Homeschool: A Day in the Life

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There really is no typical day in our homeschool life.  Every day is truly a bit different, but here’s what today was like. Stop by next month, and you’ll find us in the full swing of fall activities:  Daisy Scouts, sports class, Wilderness Skills class, weekly park day, book club and more. But for an August day, this is typical. Kind of. Sort of. Well, here it is, take a peek at our day via Instagram.

If you’re new here, my kids are…
Firefly, an 8 year old boy
The Queen Bee, a 6 year old girl, and
Love Bug, a 3 1/2 year old boy.
This is our third year homeschooling.

6:00 a.m.  I got up to a quiet house, came downstairs with the dog, made coffee and sat down with my laptop. This is my very favorite way to wake up.

6:02 a.m.  My 3 year old woke up.  So much for Mommy’s quiet time. Oh, well. We snuggled while he watched t.v. and I drank my coffee. Then we had breakfast.

7:00 a.m. I prepared the learning materials we would need for the day: made photo copies, made math manipulatives for my preschooler and a reading sight word game for my 6 year old.
 7:30 a.m. I did dishes and laundry. Exciting but necessary.

8:oo a.m. My two big kids and husband woke up, got breakfast and started getting ready for the day, while I went to take a shower. The two big kids do a couple of chores in the morning. Here’s The Queen Bee folding some laundry.
 9:30 a.m. Firefly practiced the piano. He briefly ran from the room shrieking over a piece that was frustrating him, but returned and practiced it a few times.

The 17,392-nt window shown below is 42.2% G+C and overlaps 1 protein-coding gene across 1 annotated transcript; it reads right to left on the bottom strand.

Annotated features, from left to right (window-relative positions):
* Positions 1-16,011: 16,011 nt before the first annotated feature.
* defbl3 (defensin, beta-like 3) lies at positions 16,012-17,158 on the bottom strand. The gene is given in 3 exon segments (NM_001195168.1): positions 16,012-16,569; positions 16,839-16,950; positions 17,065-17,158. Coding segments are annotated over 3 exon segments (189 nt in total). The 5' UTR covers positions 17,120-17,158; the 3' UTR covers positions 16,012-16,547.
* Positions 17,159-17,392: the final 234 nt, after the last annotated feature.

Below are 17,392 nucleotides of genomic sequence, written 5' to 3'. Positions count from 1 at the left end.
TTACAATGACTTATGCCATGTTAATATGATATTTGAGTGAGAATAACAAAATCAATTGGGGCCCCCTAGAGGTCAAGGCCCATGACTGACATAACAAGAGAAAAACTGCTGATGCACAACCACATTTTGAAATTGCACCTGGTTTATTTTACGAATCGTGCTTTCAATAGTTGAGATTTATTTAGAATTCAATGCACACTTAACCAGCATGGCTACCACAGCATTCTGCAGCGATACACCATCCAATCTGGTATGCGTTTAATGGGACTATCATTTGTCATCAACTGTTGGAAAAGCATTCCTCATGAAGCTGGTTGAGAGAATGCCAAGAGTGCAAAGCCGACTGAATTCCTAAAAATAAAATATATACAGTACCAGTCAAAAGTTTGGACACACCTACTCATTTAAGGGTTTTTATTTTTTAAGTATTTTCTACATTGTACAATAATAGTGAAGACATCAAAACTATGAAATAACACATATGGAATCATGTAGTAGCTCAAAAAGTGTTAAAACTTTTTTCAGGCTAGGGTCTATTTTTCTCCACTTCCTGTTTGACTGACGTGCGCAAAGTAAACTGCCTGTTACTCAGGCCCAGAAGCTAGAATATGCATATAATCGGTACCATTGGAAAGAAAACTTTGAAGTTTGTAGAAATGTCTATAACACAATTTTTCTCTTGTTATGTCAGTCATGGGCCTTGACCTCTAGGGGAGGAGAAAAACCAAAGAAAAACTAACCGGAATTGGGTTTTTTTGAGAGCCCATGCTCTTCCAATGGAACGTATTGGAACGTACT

10:00 a.m. A delayed start for me, but I finally got back downstairs and helped Love Bug with a play dough and craft stick number line, which I found here. I then left him to play with the sticks and play dough on his own, while I went to work with The Queen Bee.
10:15 a.m. I read a book about Sacagewea to The Queen Bee that she picked out at the library. I made her some craft-stick-fancy-feather-sigh-word-pointers. Whenever she saw three specific words in the book, she tapped them with a feather. She then asked if we could make a canoe and some paper dolls to represent Sacagewea and her family, so we improvised on that.

She spent the next two hours coloring, cutting and pasting her dolls and canoe into a book that she made (and  later dictated the text to me). We chatted for a bit about what life was like for Native Americans 200 years ago. Love Bug wandered in and made one of the foam canoes, asked for a snack, took apart the canoe, then glued it together again.
 10:45 a.m.  Firefly moved on to the rest of his schoolwork. He finished the totem pole craft he’s been working on and learned all about Bison for Early American History.
 He watched a brief video. Then he completed a History Pocket activity about bison. Here he is sitting at the table with his sister, both of them working on a project WITHOUT FIGHTING. Did you hear that? Is it highly unusual. They are rarely in the same small work area.
 Then he moved over to the couch to do his on-line math program. I sat with him for the first few minutes, in case he needed help, but once I saw that he understood what the lesson was about, I moved on to the next kiddo.
 12:30 p.m.   The husband worked from home today and he went out and got us pho Vietnamese noodle soup for lunch. Yum! We all ate lunch together.